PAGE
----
Neflix’s Luke Cage showrunner Cheo Hodari Coker won the prize for most metaphors used to describe showrunning today at a morning session on the topic at Produced By New York. In a panel on the topic of being CEO of a series, Coker said the gig ranged from being like captaining the Starship Enterprise to like putting on a Thanksgiving dinner for 30.

Coker was joined onstage for the session, titled, “It’s Show (runner) Time: A Primer from the Best in the Business” with Brian Koppelman and David Levien of Showtime’s Billions, Joshua Safran of Quantico and Julie Rottenberg of Bravo’s Odd Mom Out.

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NBC

The most entertaining exchange on the panel came when Rottenberg and Safran, both of whom wrote on the memorable NBC bomb Smash, bantered about what that experience had taught them.

Rottenberg, who isn’t returning for Season 3 of her Bravo show, joked that, compared to Smash, the budget on Odd Mom Out is akin to her kids’ lunch money. “It was actually, I’m gonna say, liberating, to have so little money,” she said of her Bravo series, since it eliminated things like the wholesale re-shooting of an elaborate musical number to change somebody’s dress.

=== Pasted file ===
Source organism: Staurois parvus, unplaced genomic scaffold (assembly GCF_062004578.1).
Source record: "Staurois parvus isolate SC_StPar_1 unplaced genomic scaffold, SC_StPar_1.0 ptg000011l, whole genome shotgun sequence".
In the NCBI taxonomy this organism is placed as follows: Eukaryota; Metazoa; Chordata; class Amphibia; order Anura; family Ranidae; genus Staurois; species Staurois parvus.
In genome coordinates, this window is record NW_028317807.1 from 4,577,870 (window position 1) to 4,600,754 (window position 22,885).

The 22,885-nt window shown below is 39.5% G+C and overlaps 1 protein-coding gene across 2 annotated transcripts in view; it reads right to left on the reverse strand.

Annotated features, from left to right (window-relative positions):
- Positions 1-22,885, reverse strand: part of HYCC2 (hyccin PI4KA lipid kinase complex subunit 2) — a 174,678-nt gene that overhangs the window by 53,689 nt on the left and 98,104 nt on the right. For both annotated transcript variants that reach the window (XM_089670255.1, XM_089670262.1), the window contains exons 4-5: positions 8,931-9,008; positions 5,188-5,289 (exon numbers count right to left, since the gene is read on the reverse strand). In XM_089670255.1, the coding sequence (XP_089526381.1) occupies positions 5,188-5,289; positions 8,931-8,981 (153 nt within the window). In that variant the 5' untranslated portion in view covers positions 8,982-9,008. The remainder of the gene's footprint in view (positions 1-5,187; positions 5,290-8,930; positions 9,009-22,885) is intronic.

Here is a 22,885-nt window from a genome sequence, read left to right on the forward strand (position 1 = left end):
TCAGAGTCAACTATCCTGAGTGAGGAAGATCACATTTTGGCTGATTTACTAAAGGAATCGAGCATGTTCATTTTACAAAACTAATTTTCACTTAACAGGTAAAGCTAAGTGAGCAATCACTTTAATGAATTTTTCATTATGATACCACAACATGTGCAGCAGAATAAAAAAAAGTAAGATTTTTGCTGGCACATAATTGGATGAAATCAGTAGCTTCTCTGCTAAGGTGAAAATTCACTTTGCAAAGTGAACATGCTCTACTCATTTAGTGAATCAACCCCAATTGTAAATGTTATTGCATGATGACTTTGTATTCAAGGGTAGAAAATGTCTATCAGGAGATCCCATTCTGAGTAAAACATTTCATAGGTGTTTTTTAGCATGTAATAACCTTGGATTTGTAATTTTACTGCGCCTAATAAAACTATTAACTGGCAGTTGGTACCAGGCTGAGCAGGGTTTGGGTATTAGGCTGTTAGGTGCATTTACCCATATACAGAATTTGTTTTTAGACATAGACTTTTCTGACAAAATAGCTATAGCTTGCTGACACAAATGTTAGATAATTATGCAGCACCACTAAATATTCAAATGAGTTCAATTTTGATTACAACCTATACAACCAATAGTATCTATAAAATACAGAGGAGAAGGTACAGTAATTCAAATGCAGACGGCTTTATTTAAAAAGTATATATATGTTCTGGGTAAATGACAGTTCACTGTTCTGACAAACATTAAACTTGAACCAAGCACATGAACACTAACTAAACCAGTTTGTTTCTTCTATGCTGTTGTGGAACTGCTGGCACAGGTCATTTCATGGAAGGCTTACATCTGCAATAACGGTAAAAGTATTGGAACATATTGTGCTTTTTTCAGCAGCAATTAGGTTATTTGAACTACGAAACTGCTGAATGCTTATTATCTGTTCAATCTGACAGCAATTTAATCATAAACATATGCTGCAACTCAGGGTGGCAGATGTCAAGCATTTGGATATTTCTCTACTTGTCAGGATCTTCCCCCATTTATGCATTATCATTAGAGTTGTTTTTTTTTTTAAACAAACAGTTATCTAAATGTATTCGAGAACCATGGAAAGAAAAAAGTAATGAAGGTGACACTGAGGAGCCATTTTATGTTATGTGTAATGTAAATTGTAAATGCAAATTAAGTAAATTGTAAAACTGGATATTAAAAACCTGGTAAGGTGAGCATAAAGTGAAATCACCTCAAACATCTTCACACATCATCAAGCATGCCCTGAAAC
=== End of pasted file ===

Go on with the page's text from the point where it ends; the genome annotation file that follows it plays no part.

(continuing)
“When you can throw more money at the problem,” noted Safran, “more problems appear.”

Other tips: If you’re developing a series for the networks, pitch it late, like in November, to compress the subsequent development stasis. Koppelman also stressed the importance of convincing the “dude in charge” not just that you can write, but that you can lead. “A lot of it is learning how to present yourself in that way,” he said.

Another note from Koppleman at the panel, part of the PGA-sponsored one-day event at Time Warner Center: People-pleasers don’t make great showrunners.

People like David Chase and David Milch “didn’t give a f*ck about being liked,” he said.